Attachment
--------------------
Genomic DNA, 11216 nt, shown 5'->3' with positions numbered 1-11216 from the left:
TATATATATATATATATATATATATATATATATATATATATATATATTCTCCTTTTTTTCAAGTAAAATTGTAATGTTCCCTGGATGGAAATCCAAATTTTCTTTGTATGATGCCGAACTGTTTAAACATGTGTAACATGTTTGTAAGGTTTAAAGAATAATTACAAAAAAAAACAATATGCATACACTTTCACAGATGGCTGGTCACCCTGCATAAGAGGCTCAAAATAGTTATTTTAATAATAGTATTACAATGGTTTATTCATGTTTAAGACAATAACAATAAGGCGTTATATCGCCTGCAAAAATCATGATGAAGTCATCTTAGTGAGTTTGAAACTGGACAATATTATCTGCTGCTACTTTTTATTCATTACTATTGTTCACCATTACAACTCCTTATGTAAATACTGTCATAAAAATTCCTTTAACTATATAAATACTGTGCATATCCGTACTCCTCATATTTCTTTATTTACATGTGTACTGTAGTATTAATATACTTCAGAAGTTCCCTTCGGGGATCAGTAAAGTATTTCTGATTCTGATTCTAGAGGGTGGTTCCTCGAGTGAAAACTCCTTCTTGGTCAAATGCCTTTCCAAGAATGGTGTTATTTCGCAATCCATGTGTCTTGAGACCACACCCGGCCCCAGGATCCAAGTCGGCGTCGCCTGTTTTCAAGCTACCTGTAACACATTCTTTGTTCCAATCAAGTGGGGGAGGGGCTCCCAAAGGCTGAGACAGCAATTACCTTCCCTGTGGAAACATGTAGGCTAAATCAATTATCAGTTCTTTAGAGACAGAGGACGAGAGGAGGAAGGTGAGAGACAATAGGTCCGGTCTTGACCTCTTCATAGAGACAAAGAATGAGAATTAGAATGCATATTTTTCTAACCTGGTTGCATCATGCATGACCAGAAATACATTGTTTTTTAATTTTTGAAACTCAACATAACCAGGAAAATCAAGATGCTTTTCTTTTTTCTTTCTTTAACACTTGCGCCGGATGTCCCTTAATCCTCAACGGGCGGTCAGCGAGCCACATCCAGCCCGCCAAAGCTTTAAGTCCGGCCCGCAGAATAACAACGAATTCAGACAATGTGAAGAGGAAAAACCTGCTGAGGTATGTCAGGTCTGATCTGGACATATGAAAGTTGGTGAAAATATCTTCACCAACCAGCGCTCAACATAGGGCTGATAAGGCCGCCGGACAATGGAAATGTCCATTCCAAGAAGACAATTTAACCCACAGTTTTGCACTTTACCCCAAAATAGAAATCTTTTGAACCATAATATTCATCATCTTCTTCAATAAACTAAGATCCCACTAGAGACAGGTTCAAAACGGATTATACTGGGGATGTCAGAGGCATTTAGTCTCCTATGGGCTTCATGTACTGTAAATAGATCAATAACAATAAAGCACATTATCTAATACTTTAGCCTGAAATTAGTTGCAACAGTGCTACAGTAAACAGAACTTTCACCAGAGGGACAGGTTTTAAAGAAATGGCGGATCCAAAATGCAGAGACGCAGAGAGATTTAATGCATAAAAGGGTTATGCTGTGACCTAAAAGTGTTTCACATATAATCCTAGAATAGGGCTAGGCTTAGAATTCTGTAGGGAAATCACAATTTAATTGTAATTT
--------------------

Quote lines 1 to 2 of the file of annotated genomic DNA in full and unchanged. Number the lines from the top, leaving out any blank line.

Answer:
Genomic DNA, 11216 nt, shown 5'->3' with positions numbered 1-11216 from the left:
TATATATATATATATATATATATATATATATATATATATATATATATTCTCCTTTTTTTCAAGTAAAATTGTAATGTTCCCTGGATGGAAATCCAAATTTTCTTTGTATGATGCCGAACTGTTTAAACATGTGTAACATGTTTGTAAGGTTTAAAGAATAATTACAAAAAAAAACAATATGCATACACTTTCACAGATGGCTGGTCACCCTGCATAAGAGGCTCAAAATAGTTATTTTAATAATAGTATTACAATGGTTTATTCATGTTTAAGACAATAACAATAAGGCGTTATATCGCCTGCAAAAATCATGATGAAGTCATCTTAGTGAGTTTGAAACTGGACAATATTATCTGCTGCTACTTTTTATTCATTACTATTGTTCACCATTACAACTCCTTATGTAAATACTGTCATAAAAATTCCTTTAACTATATAAATACTGTGCATATCCGTACTCCTCATATTTCTTTATTTACATGTGTACTGTAGTATTAATATACTTCAGAAGTTCCCTTCGGGGATCAGTAAAGTATTTCTGATTCTGATTCTAGAGGGTGGTTCCTCGAGTGAAAACTCCTTCTTGGTCAAATGCCTTTCCAAGAATGGTGTTATTTCGCAATCCATGTGTCTTGAGACCACACCCGGCCCCAGGATCCAAGTCGGCGTCGCCTGTTTTCAAGCTACCTGTAACACATTCTTTGTTCCAATCAAGTGGGGGAGGGGCTCCCAAAGGCTGAGACAGCAATTACCTTCCCTGTGGAAACATGTAGGCTAAATCAATTATCAGTTCTTTAGAGACAGAGGACGAGAGGAGGAAGGTGAGAGACAATAGGTCCGGTCTTGACCTCTTCATAGAGACAAAGAATGAGAATTAGAATGCATATTTTTCTAACCTGGTTGCATCATGCATGACCAGAAATACATTGTTTTTTAATTTTTGAAACTCAACATAACCAGGAAAATCAAGATGCTTTTCTTTTTTCTTTCTTTAACACTTGCGCCGGATGTCCCTTAATCCTCAACGGGCGGTCAGCGAGCCACATCCAGCCCGCCAAAGCTTTAAGTCCGGCCCGCAGAATAACAACGAATTCAGACAATGTGAAGAGGAAAAACCTGCTGAGGTATGTCAGGTCTGATCTGGACATATGAAAGTTGGTGAAAATATCTTCACCAACCAGCGCTCAACATAGGGCTGATAAGGCCGCCGGACAATGGAAATGTCCATTCCAAGAAGACAATTTAACCCACAGTTTTGCACTTTACCCCAAAATAGAAATCTTTTGAACCATAATATTCATCATCTTCTTCAATAAACTAAGATCCCACTAGAGACAGGTTCAAAACGGATTATACTGGGGATGTCAGAGGCATTTAGTCTCCTATGGGCTTCATGTACTGTAAATAGATCAATAACAATAAAGCACATTATCTAATACTTTAGCCTGAAATTAGTTGCAACAGTGCTACAGTAAACAGAACTTTCACCAGAGGGACAGGTTTTAAAGAAATGGCGGATCCAAAATGCAGAGACGCAGAGAGATTTAATGCATAAAAGGGTTATGCTGTGACCTAAAAGTGTTTCACATATAATCCTAGAATAGGGCTAGGCTTAGAATTCTGTAGGGAAATCACAATTTAATTGTAATTT